Even retired, Sheriff Mark was the peacemaker, intervening with wise alternatives before they became problems for the county sheriff’s office (they didn’t want to be bothered with small-town squabbles); like when Mrs. Jenkins’ son was accused of stealing tomatoes from Mrs. Smith’s garden and the latter wanted to press charges against the former, but Sheriff Mark figured out that it was probably Mrs. Jenkins herself who had stolen the tomatoes and suggested that Mrs. Smith would enjoy some of Mrs. Jenkins sweet corn as compensation.

–Hardly Solomonic, but it was as close as Elizabeth had ever seen. Mr. Wiler fed the towns two widows by pretending that their tea was free and charging them 1950’s prices for meatloaf and mashed potatoes with gravy even though they complained about the gravy and how it wasn’t as good as their own which they hadn’t made since their husbands left them as widows and their kids stopped visiting.

Mr. Ober donated milk and cheese to the food pantry at the church so that Pastor Webber could anonymously give it to the poor mother with three children and a sickly husband that everyone gossiped about.

These men calmed the disquieted, and remedied the dilemmas of their lonely town, all the while shrugging-off the complaints that preoccupied so many. It wasn’t their responsibility to make people happy or solve everyone’s problems, and even when they did solve their problems people weren’t necessarily happy because some people don’t know how to be happy or are only happy when they have something to complain about, as strange as that sounds.

Mr. Ober, Mr. Wiler, Sheriff Mark and Pastor Webber didn’t organize a crusade to change the world, or even change Elizabeth, Illinois. They did what they did because the things they did were the right things to do no matter what other people thought. They were, after all, Wildcats, fight-ing Wildcats, Give your best al-ways. Stand up, with pride, for River Ridge, your loy-al-ty dis-play, Rah, Rah.

Holidays or funerals…

Fifty-five to thirty for almost two miles and fifty-five again none too quickly on the other side, offering pretty much the only excitement for her one sheriff. His name is Jason Markinson, the grown son of the previous sheriff named Mark who moved to Elizabeth after being wounded breaking-up a gang fight in a place where such skirmishes were happening too often, at least once too often for Mark.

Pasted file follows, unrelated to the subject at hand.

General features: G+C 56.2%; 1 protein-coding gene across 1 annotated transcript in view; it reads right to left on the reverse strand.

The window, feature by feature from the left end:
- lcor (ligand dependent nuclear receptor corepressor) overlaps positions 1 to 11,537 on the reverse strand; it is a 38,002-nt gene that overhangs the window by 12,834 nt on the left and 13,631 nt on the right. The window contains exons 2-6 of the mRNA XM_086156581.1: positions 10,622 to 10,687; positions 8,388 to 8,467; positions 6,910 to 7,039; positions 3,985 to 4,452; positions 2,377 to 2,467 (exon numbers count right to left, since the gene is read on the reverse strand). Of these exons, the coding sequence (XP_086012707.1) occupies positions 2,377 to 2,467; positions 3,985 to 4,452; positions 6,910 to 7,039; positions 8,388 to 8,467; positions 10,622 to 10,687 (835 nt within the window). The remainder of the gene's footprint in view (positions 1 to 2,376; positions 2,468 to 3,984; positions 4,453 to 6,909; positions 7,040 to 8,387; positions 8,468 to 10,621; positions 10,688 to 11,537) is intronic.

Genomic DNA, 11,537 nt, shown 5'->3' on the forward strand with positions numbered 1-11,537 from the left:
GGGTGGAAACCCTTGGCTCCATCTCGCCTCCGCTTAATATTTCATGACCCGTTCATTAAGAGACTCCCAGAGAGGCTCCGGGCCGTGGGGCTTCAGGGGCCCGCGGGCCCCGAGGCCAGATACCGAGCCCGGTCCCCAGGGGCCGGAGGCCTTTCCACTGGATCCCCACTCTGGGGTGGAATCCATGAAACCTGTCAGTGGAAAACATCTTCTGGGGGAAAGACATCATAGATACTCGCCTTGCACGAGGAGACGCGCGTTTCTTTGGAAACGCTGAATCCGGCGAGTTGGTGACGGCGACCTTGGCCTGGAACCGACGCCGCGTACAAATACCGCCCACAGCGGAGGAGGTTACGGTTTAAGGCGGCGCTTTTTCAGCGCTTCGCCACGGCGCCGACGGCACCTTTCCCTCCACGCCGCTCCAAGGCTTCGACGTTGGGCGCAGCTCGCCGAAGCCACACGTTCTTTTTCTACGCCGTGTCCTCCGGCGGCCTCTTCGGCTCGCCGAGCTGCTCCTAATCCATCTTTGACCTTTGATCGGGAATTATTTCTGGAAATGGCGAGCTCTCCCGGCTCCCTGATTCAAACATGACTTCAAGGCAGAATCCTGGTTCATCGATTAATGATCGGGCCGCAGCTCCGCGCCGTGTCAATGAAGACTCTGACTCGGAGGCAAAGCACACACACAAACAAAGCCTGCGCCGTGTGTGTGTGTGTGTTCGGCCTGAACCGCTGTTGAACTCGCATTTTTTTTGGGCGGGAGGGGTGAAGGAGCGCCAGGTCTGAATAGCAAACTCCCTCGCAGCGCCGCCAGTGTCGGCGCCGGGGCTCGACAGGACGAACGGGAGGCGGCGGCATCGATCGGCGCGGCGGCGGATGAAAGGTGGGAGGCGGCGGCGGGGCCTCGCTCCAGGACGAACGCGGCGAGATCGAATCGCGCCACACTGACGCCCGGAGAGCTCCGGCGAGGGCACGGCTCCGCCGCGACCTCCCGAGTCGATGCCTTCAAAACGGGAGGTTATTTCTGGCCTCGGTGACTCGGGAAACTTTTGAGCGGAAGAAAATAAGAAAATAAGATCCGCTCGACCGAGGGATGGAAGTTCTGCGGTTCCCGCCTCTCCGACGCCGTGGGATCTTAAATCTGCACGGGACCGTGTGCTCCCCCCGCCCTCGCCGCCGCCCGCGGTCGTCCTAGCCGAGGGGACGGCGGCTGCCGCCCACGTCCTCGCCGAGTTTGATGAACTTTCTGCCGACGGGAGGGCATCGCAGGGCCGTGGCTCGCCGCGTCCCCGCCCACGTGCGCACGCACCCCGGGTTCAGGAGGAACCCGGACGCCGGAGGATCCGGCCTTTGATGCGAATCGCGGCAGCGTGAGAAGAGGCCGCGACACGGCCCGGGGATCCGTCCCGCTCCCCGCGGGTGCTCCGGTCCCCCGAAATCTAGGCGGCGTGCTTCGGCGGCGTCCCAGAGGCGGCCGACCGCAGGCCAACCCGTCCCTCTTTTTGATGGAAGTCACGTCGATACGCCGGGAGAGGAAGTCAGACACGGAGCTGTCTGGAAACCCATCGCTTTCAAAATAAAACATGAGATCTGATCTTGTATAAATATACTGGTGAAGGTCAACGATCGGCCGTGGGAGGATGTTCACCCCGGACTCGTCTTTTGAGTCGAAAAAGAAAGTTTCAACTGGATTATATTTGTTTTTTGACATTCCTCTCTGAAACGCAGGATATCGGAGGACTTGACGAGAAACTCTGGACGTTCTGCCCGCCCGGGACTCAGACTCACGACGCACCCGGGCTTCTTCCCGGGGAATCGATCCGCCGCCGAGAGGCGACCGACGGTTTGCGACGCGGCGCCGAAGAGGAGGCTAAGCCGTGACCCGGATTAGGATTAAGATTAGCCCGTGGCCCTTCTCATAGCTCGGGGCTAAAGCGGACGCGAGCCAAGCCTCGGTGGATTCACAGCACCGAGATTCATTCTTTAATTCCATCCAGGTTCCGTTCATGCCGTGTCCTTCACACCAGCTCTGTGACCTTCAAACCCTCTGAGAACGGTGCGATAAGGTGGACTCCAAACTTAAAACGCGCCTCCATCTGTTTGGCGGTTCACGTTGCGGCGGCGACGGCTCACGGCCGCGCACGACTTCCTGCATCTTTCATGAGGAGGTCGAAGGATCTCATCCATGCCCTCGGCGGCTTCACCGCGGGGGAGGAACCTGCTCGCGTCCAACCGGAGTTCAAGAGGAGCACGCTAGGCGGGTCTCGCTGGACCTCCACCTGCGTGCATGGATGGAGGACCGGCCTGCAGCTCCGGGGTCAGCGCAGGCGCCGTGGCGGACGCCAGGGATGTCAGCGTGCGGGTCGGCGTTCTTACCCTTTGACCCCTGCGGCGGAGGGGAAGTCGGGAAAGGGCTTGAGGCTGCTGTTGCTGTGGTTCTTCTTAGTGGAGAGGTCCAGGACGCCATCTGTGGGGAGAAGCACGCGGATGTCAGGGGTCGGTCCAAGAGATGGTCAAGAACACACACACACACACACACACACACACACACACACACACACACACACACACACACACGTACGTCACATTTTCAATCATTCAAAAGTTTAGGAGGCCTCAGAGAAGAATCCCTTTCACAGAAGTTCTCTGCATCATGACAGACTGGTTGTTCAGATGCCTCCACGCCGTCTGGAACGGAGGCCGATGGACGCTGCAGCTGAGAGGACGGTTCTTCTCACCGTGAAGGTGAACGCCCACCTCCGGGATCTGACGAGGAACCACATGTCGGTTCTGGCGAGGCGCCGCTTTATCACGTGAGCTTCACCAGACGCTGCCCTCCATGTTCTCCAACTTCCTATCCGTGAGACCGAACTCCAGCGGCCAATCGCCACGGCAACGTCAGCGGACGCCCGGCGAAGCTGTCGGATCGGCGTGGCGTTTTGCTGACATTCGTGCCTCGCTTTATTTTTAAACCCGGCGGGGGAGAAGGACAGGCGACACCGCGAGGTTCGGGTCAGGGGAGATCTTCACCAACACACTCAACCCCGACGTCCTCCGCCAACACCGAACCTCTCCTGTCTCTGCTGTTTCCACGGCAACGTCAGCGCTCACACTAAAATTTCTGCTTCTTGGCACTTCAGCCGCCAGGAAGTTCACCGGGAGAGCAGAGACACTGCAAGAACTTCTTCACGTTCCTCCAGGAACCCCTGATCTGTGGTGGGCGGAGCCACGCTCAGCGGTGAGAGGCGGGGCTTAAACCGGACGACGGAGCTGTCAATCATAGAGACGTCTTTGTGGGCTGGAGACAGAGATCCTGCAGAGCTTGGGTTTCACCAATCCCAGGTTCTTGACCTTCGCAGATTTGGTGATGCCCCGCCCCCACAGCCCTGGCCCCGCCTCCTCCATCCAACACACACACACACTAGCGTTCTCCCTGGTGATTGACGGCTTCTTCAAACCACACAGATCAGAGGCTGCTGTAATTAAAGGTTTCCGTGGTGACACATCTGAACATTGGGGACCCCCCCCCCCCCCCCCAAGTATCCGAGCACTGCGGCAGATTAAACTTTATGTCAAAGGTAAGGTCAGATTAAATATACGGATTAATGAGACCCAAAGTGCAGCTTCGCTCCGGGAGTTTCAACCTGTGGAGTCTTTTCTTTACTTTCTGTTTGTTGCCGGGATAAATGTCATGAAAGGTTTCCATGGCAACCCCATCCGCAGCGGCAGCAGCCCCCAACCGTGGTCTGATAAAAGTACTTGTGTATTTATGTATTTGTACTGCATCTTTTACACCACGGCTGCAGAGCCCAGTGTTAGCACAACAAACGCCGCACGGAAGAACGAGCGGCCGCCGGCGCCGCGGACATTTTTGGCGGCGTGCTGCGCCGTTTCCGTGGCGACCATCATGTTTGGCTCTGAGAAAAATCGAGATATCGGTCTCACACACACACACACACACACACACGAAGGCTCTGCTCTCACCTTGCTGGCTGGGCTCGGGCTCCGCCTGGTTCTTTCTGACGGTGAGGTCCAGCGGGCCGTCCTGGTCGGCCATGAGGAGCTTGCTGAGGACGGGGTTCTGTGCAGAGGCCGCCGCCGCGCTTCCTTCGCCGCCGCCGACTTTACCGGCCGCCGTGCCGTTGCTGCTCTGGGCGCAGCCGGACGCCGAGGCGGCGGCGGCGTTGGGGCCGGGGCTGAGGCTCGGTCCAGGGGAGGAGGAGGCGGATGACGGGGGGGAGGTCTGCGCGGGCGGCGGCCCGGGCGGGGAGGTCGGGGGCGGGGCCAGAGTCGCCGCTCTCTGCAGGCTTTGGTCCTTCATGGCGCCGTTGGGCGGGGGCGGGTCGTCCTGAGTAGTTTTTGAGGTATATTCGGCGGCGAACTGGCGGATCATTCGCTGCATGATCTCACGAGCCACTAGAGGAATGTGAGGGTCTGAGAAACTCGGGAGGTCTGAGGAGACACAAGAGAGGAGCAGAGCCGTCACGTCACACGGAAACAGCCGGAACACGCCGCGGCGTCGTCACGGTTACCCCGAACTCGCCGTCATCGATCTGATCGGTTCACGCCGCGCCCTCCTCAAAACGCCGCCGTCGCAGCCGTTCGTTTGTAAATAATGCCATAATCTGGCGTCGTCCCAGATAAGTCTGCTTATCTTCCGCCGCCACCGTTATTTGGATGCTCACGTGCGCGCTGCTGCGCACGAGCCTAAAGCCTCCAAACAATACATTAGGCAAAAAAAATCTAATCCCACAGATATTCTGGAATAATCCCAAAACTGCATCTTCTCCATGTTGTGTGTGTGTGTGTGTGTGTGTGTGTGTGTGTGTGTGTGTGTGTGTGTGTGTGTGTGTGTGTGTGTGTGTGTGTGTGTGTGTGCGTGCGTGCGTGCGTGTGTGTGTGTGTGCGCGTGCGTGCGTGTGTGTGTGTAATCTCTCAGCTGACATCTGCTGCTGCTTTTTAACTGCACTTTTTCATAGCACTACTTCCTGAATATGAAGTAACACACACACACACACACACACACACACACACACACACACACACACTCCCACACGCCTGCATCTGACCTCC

Sheriff Mark was famous for saying that he moved for his family, and resented any complaint of quiet days. His son Jason, on the other hand, appeared eager for the little excitement of his watch, and he preferred to be called Sheriff Markinson. His father was known as Sheriff Mark, or just Mark by the old-timers and his friends, a familiarity he used to his advantage to reconcile, treating Elizabeth’s residents as friends. Sheriff Markinson, on the other hand, thought his father was too lenient, resented being compared to him, and often had to be encouraged by the town’s council members to avoid trapping speeders, lest Elizabeth become known as a place to be avoided, slowly, but avoided nonetheless.

Mark was a good small-town sheriff, and his only frustration was with those who were frustrated with the small town of Elizabeth. Some lobbied for industry, development, wishing to offer incentives to attract business, dreaming of a hopeful future that was impossible at present.

The others who were vocal were old-timers who sourly dismissed such vain wishes, and wondered why Elizabeth wasn’t good enough for others like it was for them. The majority, as in any place, was silent or just too busy making-do to make a fuss. Women’s consolation seemed to be daily chores and the spice of gossip reminding themselves of other, less fortunate women, or well-to-do neighbors who have at least as much trouble as money.

The men’s distraction is work often without obvious reward and rarely the satisfaction of conclusion. And the children –they grew-up learning to find satisfaction in the ordinary but that doesn’t last much beyond high school for most, or they dared to hope to move anywhere else, and a few, but just a few, went-off to college never to return except for holidays or funerals.